At the IHSA meeting today, the board made the decision that the boys and girls basketball seasons are on after all. The IHSA took a stand at a special board meeting, deciding to go against the guidelines announced Tuesday by Governor Pritzker and the Illinois Department of Public Health.
The youth sports guidance, according to the IHSA, puts sports into three risk levels, lower, medium, or higher, based on the amount of contact between athletes and their proximity during play. The guidance sets four levels of play allowed based on current public health conditions. In all levels, some form of play is allowed ranging from practice and trainings in level 1 to tournaments and conference play in level 4.
- In level 1, only no-contact practices and training are allowed.
- In level 2, intra-team scrimmages are allowed with parental consent for minors, but there can be no competitive play.
- In level 3, intra-conference, intra-EMS-region or intra-league play is allowed, and there may be state- or league-championship games allowed for low-risk sports only.
- In level 4, tournaments, out-of-conference/league play, and out-of-state play are allowed. Championship games would also be allowed in level 4.
- Based on current conditions, lower-risk sports can be played at levels 1, 2, and 3. Medium-risk sports can be played at levels 1 and 2, and higher-risk sports can be played at level 1.
Stock Market Reaction
Stocks opened and closed with steep losses Wednesday amid growing fears that rising COVID-19 cases and the lack of a stimulus agreement between the Trump administration and congressional Democrats will force more U.S. cities to close or restrict businesses.
The Dow Jones Industrial Average opened with a loss of more than 570 points and finished the day down 900+ points. The Nasdaq composite and S&P 500 each fell nearly 4% percent.
The third wave of coronavirus cases has threatened to detail the slowing recovery from the onset of the pandemic in March, during which more than 20 million people lost their jobs as thousands of businesses were forced to close. Roughly 11 million people have since returned to work, but the impact of rising coronavirus cases could threaten many of the businesses that brought them back.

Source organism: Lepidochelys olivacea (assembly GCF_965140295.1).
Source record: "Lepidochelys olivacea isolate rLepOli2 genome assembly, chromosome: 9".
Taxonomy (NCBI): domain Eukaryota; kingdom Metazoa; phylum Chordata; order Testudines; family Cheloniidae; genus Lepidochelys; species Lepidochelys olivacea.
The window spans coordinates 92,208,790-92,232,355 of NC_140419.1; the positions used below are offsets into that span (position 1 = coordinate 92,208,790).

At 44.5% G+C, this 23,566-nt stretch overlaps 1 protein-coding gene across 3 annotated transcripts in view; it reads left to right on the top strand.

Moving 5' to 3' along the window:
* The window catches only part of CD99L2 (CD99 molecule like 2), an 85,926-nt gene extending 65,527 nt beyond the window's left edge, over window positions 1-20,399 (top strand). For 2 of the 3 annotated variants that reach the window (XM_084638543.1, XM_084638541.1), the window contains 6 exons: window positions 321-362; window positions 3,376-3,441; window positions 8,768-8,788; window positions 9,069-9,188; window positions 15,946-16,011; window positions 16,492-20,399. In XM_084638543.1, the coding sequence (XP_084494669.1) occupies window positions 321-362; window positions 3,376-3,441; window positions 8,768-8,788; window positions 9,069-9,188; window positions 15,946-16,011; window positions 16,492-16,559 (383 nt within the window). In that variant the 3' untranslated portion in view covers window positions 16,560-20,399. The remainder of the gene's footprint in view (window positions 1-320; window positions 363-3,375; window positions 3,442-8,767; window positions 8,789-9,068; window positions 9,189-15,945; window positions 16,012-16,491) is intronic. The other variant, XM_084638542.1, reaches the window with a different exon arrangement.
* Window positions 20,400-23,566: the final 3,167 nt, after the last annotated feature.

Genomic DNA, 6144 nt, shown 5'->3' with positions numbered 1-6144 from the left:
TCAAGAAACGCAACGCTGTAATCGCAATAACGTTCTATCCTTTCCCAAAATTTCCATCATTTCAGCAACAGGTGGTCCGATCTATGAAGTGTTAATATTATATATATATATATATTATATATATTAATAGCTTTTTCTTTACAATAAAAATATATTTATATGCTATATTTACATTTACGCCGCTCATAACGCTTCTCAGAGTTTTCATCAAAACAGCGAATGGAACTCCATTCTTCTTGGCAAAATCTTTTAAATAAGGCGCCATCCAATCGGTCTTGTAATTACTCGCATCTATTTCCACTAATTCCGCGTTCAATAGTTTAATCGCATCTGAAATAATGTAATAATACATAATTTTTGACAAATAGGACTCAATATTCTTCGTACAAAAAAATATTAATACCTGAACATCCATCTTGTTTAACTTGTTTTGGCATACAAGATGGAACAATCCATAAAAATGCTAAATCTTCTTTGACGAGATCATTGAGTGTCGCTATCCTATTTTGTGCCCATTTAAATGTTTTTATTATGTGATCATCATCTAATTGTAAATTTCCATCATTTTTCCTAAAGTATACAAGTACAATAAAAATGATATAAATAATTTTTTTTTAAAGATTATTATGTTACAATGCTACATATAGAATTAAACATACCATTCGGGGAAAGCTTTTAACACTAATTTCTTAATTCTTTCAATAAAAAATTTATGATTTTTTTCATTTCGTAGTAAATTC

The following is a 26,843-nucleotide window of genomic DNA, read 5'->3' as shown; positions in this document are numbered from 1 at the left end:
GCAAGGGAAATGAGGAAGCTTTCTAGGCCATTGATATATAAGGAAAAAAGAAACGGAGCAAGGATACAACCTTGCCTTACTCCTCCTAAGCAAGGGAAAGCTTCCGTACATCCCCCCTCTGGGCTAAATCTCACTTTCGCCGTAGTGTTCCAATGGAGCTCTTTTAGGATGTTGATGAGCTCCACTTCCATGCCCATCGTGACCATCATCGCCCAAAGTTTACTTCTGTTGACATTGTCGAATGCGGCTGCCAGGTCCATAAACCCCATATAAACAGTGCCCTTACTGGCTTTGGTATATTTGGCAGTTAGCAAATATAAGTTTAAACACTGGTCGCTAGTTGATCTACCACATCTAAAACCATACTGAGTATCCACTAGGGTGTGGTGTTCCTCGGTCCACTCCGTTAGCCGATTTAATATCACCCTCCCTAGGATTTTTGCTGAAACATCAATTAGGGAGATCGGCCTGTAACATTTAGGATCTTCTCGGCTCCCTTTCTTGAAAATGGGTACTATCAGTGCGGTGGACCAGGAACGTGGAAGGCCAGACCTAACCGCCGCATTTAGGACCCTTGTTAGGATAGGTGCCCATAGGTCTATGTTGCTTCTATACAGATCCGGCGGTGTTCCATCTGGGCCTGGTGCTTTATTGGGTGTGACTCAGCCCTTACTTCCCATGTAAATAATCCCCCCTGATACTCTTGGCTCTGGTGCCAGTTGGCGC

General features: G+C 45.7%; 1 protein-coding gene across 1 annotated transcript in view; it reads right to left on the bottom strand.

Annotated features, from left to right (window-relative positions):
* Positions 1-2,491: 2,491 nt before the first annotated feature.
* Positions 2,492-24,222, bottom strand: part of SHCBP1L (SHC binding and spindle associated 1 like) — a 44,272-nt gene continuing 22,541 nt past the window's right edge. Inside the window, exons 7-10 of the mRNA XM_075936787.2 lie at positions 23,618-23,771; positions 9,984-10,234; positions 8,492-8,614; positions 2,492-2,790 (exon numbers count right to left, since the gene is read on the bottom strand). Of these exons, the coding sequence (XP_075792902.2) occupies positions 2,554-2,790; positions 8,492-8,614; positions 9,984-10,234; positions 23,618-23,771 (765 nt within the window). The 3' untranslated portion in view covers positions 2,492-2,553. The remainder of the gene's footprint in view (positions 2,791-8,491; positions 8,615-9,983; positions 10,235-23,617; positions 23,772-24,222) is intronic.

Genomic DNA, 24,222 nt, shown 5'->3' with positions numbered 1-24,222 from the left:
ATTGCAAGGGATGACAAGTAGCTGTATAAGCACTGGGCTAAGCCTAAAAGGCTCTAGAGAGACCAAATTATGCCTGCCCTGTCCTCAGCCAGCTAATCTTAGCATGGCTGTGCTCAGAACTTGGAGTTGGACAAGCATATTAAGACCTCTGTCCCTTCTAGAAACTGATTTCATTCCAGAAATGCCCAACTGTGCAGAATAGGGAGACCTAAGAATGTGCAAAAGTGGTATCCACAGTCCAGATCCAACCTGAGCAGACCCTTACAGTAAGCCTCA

How to Optimize Your Listing on Google My Business
The percentage of customers who say they read reviews before patronizing local businesses is 82%. That’s one more reason why you need a Google My Business listing and now is the time to act if you have not set one up yet.
Google My Business is a free marketing tool that can help you manage your business’s online presence. Here are six ways to improve your business listing:
Claim and verify your business listing
To claim your business listing, log into the Google account that you want to be associated with your business. Then, go to google.com/business and click “Start now.”
From there, you’ll enter the name of your business and the address. If you work from home and don’t want your address to show up publicly, you can hide it and show the region instead. Next, choose how you’d like to verify your business: by phone, by email or through instant verification.
Make sure your information is up to date
Any information in your business listing will be indexed by Google and serve as the foundation for your local SEO, so you want to make sure everything is up to date.
It’s also important to double-check that the information in your business listing matches what’s currently on your website. If the information you share on your website differs from your Google My Business listing, it can hurt your search ranking.
You’ll also want to update your business categories. You have to choose one primary category and you can add up to 10 additional categories to highlight services your business offers. Finally, your description is a great way to explain to customers what your business does. A thorough description can help improve your search rankings.
Upload images to your listing
According to Google, businesses that add photos to their listing are more likely to have people click over to their website. They’re also more likely to receive requests for driving directions to their location.